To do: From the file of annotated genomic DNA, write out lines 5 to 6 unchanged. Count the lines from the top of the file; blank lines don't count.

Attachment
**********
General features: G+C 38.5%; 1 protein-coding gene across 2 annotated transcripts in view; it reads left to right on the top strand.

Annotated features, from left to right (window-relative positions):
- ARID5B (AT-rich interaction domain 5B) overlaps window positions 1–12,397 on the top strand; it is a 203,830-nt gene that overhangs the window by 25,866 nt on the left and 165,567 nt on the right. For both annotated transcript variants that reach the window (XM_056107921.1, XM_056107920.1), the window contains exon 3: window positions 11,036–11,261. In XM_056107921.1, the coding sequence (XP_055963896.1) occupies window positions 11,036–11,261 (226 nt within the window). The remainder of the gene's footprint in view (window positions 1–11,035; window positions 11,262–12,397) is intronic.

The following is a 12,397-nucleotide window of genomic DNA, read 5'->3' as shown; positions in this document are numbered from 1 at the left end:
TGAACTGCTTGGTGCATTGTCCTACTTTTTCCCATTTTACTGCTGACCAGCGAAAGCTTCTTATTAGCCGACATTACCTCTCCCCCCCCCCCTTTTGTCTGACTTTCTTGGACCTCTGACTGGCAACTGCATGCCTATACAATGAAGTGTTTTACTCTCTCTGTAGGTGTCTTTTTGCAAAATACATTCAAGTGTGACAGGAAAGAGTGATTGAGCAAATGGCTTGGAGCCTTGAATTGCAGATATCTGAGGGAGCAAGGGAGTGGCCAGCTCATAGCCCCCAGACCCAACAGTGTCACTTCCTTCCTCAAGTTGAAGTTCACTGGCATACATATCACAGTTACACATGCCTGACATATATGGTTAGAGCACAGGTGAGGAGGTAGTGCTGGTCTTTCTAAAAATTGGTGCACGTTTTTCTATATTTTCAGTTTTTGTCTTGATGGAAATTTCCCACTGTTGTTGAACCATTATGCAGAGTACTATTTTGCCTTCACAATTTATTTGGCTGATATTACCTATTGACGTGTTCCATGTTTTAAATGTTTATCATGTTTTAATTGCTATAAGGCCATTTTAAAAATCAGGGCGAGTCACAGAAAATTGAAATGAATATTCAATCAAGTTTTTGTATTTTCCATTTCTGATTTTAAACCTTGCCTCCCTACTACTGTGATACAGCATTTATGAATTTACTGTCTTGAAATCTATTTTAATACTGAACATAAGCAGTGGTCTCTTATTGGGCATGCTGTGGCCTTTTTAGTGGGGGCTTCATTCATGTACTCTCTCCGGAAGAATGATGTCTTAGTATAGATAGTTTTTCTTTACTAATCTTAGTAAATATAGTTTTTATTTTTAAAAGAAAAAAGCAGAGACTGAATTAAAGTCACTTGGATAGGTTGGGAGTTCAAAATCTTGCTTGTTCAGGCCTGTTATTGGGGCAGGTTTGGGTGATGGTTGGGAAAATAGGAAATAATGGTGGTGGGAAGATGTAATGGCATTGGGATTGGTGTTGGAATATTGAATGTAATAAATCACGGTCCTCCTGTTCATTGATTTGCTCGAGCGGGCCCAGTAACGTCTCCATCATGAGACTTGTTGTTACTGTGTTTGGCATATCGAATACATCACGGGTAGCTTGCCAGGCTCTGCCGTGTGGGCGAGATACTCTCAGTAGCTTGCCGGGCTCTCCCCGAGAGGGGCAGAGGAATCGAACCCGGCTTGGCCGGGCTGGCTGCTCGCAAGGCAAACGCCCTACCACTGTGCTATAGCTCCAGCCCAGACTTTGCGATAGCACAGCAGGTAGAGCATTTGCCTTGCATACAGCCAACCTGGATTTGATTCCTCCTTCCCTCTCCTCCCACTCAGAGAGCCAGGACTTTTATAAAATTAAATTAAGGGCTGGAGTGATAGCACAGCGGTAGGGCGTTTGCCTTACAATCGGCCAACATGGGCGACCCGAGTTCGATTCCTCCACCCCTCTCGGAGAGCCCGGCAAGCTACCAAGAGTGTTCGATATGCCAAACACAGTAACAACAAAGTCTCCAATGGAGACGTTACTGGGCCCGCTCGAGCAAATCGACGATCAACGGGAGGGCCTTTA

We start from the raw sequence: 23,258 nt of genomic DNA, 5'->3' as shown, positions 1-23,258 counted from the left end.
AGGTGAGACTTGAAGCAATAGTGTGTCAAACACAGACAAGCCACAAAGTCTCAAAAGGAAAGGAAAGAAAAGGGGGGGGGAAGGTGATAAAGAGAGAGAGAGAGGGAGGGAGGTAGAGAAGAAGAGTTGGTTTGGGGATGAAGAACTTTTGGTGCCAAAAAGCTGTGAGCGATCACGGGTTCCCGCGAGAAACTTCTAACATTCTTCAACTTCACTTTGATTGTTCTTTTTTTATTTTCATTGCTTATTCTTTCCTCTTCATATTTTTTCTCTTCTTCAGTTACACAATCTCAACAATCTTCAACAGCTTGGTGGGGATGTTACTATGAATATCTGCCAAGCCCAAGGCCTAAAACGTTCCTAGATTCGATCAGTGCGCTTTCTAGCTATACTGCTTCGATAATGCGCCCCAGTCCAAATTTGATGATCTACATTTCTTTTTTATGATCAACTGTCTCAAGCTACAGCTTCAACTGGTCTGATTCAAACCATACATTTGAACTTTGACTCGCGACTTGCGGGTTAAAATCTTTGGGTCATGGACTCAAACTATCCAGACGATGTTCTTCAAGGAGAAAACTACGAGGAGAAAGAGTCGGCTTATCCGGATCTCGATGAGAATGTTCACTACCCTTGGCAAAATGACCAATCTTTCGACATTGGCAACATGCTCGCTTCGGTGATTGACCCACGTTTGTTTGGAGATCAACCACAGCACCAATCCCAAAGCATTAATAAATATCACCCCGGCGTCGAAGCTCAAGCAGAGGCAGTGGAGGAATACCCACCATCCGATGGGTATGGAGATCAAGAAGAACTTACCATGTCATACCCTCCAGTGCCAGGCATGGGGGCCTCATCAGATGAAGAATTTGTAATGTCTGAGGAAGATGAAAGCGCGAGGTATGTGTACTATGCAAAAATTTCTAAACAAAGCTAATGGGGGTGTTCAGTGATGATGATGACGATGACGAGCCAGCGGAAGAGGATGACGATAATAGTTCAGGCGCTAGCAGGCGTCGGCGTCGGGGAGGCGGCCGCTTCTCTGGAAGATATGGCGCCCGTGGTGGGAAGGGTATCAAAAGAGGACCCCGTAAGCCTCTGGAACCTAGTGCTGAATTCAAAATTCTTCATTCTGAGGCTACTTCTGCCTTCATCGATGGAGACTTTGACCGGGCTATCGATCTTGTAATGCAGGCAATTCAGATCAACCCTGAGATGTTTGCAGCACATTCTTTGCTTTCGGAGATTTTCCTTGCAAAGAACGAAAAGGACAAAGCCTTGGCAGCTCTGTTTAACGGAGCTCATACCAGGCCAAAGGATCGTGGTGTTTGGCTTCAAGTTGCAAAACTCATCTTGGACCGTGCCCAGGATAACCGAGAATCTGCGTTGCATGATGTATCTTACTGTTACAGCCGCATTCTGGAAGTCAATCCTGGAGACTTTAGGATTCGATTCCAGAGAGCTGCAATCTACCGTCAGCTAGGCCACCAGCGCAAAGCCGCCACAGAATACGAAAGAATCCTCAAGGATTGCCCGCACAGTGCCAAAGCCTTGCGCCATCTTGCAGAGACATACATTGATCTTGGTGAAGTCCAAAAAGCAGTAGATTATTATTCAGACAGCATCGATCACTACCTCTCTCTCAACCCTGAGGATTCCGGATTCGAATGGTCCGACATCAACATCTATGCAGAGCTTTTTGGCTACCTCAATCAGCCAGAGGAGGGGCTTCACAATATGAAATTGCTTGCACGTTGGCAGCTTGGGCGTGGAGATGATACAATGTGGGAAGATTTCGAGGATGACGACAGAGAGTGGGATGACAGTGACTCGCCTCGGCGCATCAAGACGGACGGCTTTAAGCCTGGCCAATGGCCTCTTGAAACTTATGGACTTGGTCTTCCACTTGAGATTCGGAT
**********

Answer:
TGAACTGCTTGGTGCATTGTCCTACTTTTTCCCATTTTACTGCTGACCAGCGAAAGCTTCTTATTAGCCGACATTACCTCTCCCCCCCCCCCTTTTGTCTGACTTTCTTGGACCTCTGACTGGCAACTGCATGCCTATACAATGAAGTGTTTTACTCTCTCTGTAGGTGTCTTTTTGCAAAATACATTCAAGTGTGACAGGAAAGAGTGATTGAGCAAATGGCTTGGAGCCTTGAATTGCAGATATCTGAGGGAGCAAGGGAGTGGCCAGCTCATAGCCCCCAGACCCAACAGTGTCACTTCCTTCCTCAAGTTGAAGTTCACTGGCATACATATCACAGTTACACATGCCTGACATATATGGTTAGAGCACAGGTGAGGAGGTAGTGCTGGTCTTTCTAAAAATTGGTGCACGTTTTTCTATATTTTCAGTTTTTGTCTTGATGGAAATTTCCCACTGTTGTTGAACCATTATGCAGAGTACTATTTTGCCTTCACAATTTATTTGGCTGATATTACCTATTGACGTGTTCCATGTTTTAAATGTTTATCATGTTTTAATTGCTATAAGGCCATTTTAAAAATCAGGGCGAGTCACAGAAAATTGAAATGAATATTCAATCAAGTTTTTGTATTTTCCATTTCTGATTTTAAACCTTGCCTCCCTACTACTGTGATACAGCATTTATGAATTTACTGTCTTGAAATCTATTTTAATACTGAACATAAGCAGTGGTCTCTTATTGGGCATGCTGTGGCCTTTTTAGTGGGGGCTTCATTCATGTACTCTCTCCGGAAGAATGATGTCTTAGTATAGATAGTTTTTCTTTACTAATCTTAGTAAATATAGTTTTTATTTTTAAAAGAAAAAAGCAGAGACTGAATTAAAGTCACTTGGATAGGTTGGGAGTTCAAAATCTTGCTTGTTCAGGCCTGTTATTGGGGCAGGTTTGGGTGATGGTTGGGAAAATAGGAAATAATGGTGGTGGGAAGATGTAATGGCATTGGGATTGGTGTTGGAATATTGAATGTAATAAATCACGGTCCTCCTGTTCATTGATTTGCTCGAGCGGGCCCAGTAACGTCTCCATCATGAGACTTGTTGTTACTGTGTTTGGCATATCGAATACATCACGGGTAGCTTGCCAGGCTCTGCCGTGTGGGCGAGATACTCTCAGTAGCTTGCCGGGCTCTCCCCGAGAGGGGCAGAGGAATCGAACCCGGCTTGGCCGGGCTGGCTGCTCGCAAGGCAAACGCCCTACCACTGTGCTATAGCTCCAGCCCAGACTTTGCGATAGCACAGCAGGTAGAGCATTTGCCTTGCATACAGCCAACCTGGATTTGATTCCTCCTTCCCTCTCCTCCCACTCAGAGAGCCAGGACTTTTATAAAATTAAATTAAGGGCTGGAGTGATAGCACAGCGGTAGGGCGTTTGCCTTACAATCGGCCAACATGGGCGACCCGAGTTCGATTCCTCCACCCCTCTCGGAGAGCCCGGCAAGCTACCAAGAGTGTTCGATATGCCAAACACAGTAACAACAAAGTCTCCAATGGAGACGTTACTGGGCCCGCTCGAGCAAATCGACGATCAACGGGAGGGCCTTTA

We start from the raw sequence: 23,258 nt of genomic DNA, 5'->3' as shown, positions 1-23,258 counted from the left end.